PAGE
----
BIRMINGHAM, AL (WBRC) - The White House wants every person living and working in a nursing home to be tested for COVID-19 in the next two weeks.
Vice President Mike Pence advised governors during a conference call Monday about this recommendation, and Tuesday, Governor Kay Ivey’s office said there aren’t enough tests.
In an email, Governor Ivey’s press secretary said, “We agree that this would be strong guidance, however, to test every resident and staff in Alabama nursing homes would be in the tens of thousands. At this point, we do not have enough access to testing, and Governor Ivey is not seeking to issue an unfunded mandate. However, we continue to exhaust all efforts to address and care for our most vulnerable and encourage nursing homes to take extraordinary measures in areas of sanitation and hygiene.”
As of Tuesday, more than 1,000 residents and 660 employees of long-term care facilities, which includes nursing homes and assisted living facilities, had been infected with COVID-19, according to the Alabama Department of Public Health (ADPH). Forty-two percent of COVID-19 deaths happened in these facilities, said a spokesperson with ADPH.
ADPH has not released specifics of where these infections and deaths have occurred, but the Alabama Nursing Home Association (ANHA) said 103 of the state’s 231 nursing homes have had at least one case of COVID-19.
“We can’t treat what we don’t know and that’s why testing is so important. If we know someone is positive or we know is someone is negative, that allows us to properly treat them and take care of them,” said John Matson, Communications Director, ANHA. “That’s what we’ve said all along – nursing homes deserve priority for testing and we need access to that testing and once you administer that test kit, you need those results back in a timely manner so you can act upon them.”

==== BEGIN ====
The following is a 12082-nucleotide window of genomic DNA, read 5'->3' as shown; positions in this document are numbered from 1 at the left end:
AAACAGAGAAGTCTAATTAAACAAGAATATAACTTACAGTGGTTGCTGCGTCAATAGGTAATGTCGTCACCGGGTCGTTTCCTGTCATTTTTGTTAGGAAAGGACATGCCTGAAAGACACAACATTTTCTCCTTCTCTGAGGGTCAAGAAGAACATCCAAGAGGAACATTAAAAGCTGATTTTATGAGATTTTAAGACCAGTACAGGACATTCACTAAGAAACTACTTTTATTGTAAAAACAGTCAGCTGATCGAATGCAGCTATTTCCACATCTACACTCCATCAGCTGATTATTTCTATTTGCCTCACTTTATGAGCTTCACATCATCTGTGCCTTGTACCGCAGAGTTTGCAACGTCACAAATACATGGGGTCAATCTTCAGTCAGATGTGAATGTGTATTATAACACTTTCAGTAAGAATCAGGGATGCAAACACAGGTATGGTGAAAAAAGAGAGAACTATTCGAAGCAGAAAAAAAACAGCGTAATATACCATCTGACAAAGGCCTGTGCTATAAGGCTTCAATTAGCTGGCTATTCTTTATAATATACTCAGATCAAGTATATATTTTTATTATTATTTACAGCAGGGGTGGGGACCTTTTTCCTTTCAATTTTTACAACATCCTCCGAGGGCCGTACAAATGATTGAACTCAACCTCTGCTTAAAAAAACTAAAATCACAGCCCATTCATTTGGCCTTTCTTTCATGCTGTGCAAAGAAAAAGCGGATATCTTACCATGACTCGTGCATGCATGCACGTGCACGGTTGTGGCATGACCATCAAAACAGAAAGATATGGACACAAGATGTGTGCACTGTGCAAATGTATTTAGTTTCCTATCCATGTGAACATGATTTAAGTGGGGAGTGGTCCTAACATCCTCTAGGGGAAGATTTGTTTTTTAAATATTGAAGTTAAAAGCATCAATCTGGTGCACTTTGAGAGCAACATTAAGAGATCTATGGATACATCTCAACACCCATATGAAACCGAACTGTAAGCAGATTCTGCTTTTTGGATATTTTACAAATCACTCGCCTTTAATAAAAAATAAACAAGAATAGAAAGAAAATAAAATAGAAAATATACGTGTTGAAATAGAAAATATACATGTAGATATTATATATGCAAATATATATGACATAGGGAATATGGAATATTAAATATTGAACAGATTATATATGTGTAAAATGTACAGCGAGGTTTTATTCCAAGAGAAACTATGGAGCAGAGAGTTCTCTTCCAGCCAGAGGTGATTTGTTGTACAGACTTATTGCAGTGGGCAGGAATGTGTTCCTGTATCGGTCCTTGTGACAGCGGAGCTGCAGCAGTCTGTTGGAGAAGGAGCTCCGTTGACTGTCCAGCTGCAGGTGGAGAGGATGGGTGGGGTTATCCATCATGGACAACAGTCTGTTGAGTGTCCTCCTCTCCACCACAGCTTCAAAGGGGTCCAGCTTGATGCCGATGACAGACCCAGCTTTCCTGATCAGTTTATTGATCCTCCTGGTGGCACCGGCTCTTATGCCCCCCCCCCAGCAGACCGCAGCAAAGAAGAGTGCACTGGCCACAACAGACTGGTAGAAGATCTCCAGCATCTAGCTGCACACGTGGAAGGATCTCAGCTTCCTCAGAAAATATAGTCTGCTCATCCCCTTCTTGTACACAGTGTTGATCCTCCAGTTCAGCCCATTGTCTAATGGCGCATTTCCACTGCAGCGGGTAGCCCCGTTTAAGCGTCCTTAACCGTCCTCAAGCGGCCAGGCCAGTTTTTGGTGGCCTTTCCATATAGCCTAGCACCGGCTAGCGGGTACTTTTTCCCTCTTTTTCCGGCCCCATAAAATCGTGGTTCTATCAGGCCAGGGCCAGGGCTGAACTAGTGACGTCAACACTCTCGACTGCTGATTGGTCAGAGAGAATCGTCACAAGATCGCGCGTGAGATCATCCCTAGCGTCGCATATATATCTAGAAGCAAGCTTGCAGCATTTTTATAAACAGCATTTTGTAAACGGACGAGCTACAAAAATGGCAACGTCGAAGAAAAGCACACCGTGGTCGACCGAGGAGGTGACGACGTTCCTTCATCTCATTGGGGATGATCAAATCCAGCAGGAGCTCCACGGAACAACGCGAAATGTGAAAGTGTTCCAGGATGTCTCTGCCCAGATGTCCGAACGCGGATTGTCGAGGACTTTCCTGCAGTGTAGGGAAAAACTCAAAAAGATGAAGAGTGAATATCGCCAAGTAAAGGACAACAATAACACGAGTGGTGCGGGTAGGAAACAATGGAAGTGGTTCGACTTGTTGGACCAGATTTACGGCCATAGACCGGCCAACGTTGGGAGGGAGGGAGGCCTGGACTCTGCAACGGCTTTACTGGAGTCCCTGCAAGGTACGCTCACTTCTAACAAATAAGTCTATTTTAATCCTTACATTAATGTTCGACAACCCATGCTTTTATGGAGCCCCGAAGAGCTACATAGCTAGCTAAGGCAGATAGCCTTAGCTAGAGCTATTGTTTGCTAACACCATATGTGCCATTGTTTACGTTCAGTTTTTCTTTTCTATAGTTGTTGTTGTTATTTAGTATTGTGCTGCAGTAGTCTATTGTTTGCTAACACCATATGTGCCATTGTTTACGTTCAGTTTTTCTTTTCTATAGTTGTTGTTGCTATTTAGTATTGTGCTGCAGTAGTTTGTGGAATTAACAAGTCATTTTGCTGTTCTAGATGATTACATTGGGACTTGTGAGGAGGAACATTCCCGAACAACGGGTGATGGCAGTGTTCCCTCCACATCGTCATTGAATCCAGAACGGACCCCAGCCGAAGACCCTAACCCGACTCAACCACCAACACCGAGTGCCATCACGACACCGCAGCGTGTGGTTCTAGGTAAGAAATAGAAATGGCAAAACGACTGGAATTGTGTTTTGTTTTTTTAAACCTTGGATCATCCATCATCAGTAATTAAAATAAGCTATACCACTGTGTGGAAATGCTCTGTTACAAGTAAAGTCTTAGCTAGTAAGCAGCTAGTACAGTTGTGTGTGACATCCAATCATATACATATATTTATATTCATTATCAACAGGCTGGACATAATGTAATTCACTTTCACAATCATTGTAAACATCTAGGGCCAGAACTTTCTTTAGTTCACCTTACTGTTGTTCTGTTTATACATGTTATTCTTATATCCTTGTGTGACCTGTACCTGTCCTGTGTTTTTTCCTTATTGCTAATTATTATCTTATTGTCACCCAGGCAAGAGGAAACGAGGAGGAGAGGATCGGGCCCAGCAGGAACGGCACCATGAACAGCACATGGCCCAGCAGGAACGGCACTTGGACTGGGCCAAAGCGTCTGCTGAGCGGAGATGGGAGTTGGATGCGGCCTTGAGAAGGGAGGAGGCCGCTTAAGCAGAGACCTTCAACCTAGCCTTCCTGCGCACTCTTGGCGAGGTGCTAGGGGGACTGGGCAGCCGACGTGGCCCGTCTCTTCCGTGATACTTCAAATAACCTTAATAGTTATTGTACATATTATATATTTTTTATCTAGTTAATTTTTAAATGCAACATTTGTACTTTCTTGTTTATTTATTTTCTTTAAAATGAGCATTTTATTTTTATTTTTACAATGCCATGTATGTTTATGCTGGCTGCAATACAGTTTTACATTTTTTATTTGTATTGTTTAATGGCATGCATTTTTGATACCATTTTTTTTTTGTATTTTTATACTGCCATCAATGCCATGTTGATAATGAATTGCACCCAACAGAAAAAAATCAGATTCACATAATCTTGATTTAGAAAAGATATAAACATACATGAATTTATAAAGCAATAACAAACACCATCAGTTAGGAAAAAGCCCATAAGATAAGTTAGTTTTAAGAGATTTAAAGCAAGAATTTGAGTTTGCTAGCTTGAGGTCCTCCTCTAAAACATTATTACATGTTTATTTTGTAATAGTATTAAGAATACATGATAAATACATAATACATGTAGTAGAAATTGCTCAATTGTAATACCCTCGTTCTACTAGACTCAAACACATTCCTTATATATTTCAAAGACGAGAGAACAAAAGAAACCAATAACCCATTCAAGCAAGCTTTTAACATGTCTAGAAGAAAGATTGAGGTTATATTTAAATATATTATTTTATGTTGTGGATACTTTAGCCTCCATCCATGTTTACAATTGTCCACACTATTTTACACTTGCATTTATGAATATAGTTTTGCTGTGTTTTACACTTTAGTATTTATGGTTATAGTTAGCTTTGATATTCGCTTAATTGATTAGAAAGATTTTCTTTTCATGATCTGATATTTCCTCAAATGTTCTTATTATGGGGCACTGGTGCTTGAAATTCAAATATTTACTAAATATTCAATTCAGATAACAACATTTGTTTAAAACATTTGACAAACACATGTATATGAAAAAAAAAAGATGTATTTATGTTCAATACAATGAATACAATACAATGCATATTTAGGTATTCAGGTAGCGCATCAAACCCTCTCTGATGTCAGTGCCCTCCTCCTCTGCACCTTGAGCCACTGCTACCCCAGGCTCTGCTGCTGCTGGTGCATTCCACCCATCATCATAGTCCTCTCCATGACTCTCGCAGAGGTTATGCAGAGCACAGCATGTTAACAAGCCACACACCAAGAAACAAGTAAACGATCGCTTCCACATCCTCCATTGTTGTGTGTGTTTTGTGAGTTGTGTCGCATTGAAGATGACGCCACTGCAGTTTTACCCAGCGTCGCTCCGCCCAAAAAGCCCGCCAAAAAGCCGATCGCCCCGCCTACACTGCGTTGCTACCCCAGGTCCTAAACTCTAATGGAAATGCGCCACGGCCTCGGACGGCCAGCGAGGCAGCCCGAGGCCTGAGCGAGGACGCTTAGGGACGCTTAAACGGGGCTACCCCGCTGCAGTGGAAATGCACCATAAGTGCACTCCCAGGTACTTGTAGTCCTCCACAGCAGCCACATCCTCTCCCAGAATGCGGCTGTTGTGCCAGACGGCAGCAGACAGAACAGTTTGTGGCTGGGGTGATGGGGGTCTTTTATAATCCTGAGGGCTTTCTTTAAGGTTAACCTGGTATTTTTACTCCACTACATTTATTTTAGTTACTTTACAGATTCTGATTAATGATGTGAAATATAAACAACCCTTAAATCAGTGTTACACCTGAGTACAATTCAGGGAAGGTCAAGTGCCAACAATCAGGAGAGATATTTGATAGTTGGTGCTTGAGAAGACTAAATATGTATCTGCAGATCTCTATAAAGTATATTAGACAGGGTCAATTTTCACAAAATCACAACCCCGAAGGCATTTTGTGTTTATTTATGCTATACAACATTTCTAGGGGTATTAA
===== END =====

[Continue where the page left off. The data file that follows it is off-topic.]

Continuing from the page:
Matson is still awaiting more information before commenting on the White House’s recommendation for universal testing but said access to testing has been a constant struggle for nursing homes in Alabama.
“Certainly, there’s a number of challenges,” said Matson. “One is making sure we have sufficient access to [personal protective equipment], another is making sure we have access to testing, get the test results, the other is making sure we have proper guidance and information from the various authorities that we report to, such as ADPH, the CDC and [Centers for Medicare and Medicaid Services].”
“We just know that this is going to be a continuing battle in our nursing homes for some time. As we have more testing and those results come in, you are certainly going to see more cases but that is a good thing because it allows us to best know how to treat that individual,” said Matson.
The Alabama Department of Veterans Affairs manages 4 veterans homes, including the Bill Nichols State Veterans Home where 23 people have died from COVID-19. A spokesman for ADVA said Commissioner Kent Davis has advocated for universal testing.
In an email, the spokesman said, “We are working with the Alabama Department of Public Health to begin testing all residents of the state veterans homes as resources for more testing become available.”